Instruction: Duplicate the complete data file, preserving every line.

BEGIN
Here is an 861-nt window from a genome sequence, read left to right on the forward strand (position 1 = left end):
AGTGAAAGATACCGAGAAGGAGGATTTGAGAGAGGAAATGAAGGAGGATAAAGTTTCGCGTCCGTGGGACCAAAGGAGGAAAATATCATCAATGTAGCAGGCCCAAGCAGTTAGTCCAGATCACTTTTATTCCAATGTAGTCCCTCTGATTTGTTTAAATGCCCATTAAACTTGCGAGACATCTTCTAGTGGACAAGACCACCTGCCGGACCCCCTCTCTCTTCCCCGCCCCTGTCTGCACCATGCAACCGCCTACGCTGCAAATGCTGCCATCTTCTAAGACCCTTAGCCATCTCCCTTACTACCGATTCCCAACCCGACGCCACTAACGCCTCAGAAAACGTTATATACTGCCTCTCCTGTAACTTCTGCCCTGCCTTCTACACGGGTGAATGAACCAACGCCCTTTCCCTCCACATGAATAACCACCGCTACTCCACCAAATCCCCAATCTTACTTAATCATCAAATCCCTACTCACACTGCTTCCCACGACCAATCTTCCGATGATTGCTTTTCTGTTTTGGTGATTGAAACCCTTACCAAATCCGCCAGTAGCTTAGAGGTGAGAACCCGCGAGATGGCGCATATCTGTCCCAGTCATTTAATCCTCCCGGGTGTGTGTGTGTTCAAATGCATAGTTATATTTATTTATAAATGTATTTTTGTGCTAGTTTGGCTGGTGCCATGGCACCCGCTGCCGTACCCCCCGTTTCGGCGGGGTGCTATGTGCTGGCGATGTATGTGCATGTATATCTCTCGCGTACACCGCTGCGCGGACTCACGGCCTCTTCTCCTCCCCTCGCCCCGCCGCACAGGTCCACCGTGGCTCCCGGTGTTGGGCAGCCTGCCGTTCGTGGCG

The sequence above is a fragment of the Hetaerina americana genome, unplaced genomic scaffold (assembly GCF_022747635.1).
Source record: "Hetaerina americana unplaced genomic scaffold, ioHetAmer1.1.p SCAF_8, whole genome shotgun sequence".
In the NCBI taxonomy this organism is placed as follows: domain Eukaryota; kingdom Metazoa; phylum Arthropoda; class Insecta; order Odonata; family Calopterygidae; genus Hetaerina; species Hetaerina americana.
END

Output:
Here is an 861-nt window from a genome sequence, read left to right on the forward strand (position 1 = left end):
AGTGAAAGATACCGAGAAGGAGGATTTGAGAGAGGAAATGAAGGAGGATAAAGTTTCGCGTCCGTGGGACCAAAGGAGGAAAATATCATCAATGTAGCAGGCCCAAGCAGTTAGTCCAGATCACTTTTATTCCAATGTAGTCCCTCTGATTTGTTTAAATGCCCATTAAACTTGCGAGACATCTTCTAGTGGACAAGACCACCTGCCGGACCCCCTCTCTCTTCCCCGCCCCTGTCTGCACCATGCAACCGCCTACGCTGCAAATGCTGCCATCTTCTAAGACCCTTAGCCATCTCCCTTACTACCGATTCCCAACCCGACGCCACTAACGCCTCAGAAAACGTTATATACTGCCTCTCCTGTAACTTCTGCCCTGCCTTCTACACGGGTGAATGAACCAACGCCCTTTCCCTCCACATGAATAACCACCGCTACTCCACCAAATCCCCAATCTTACTTAATCATCAAATCCCTACTCACACTGCTTCCCACGACCAATCTTCCGATGATTGCTTTTCTGTTTTGGTGATTGAAACCCTTACCAAATCCGCCAGTAGCTTAGAGGTGAGAACCCGCGAGATGGCGCATATCTGTCCCAGTCATTTAATCCTCCCGGGTGTGTGTGTGTTCAAATGCATAGTTATATTTATTTATAAATGTATTTTTGTGCTAGTTTGGCTGGTGCCATGGCACCCGCTGCCGTACCCCCCGTTTCGGCGGGGTGCTATGTGCTGGCGATGTATGTGCATGTATATCTCTCGCGTACACCGCTGCGCGGACTCACGGCCTCTTCTCCTCCCCTCGCCCCGCCGCACAGGTCCACCGTGGCTCCCGGTGTTGGGCAGCCTGCCGTTCGTGGCG

The sequence above is a fragment of the Hetaerina americana genome, unplaced genomic scaffold (assembly GCF_022747635.1).
Source record: "Hetaerina americana unplaced genomic scaffold, ioHetAmer1.1.p SCAF_8, whole genome shotgun sequence".
In the NCBI taxonomy this organism is placed as follows: domain Eukaryota; kingdom Metazoa; phylum Arthropoda; class Insecta; order Odonata; family Calopterygidae; genus Hetaerina; species Hetaerina americana.